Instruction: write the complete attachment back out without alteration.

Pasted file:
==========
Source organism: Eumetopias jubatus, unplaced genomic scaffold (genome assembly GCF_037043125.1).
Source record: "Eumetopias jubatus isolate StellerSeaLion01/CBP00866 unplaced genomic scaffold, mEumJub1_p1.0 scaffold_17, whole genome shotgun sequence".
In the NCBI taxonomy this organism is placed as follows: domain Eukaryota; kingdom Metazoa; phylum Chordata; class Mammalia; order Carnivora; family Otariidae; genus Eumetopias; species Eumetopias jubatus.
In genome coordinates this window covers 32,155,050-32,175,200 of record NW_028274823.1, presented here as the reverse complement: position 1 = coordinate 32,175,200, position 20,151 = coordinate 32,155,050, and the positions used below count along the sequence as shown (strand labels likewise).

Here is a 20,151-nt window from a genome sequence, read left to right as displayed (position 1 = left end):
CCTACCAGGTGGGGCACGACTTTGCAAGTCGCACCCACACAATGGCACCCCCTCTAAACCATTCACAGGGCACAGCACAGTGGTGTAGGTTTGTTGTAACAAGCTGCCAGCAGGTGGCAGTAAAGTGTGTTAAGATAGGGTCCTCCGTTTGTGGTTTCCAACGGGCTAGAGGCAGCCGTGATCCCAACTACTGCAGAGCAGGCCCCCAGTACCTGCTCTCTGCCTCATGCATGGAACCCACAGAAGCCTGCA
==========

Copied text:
Source organism: Eumetopias jubatus, unplaced genomic scaffold (genome assembly GCF_037043125.1).
Source record: "Eumetopias jubatus isolate StellerSeaLion01/CBP00866 unplaced genomic scaffold, mEumJub1_p1.0 scaffold_17, whole genome shotgun sequence".
In the NCBI taxonomy this organism is placed as follows: domain Eukaryota; kingdom Metazoa; phylum Chordata; class Mammalia; order Carnivora; family Otariidae; genus Eumetopias; species Eumetopias jubatus.
In genome coordinates this window covers 32,155,050-32,175,200 of record NW_028274823.1, presented here as the reverse complement: position 1 = coordinate 32,175,200, position 20,151 = coordinate 32,155,050, and the positions used below count along the sequence as shown (strand labels likewise).

Here is a 20,151-nt window from a genome sequence, read left to right as displayed (position 1 = left end):
CCTACCAGGTGGGGCACGACTTTGCAAGTCGCACCCACACAATGGCACCCCCTCTAAACCATTCACAGGGCACAGCACAGTGGTGTAGGTTTGTTGTAACAAGCTGCCAGCAGGTGGCAGTAAAGTGTGTTAAGATAGGGTCCTCCGTTTGTGGTTTCCAACGGGCTAGAGGCAGCCGTGATCCCAACTACTGCAGAGCAGGCCCCCAGTACCTGCTCTCTGCCTCATGCATGGAACCCACAGAAGCCTGCA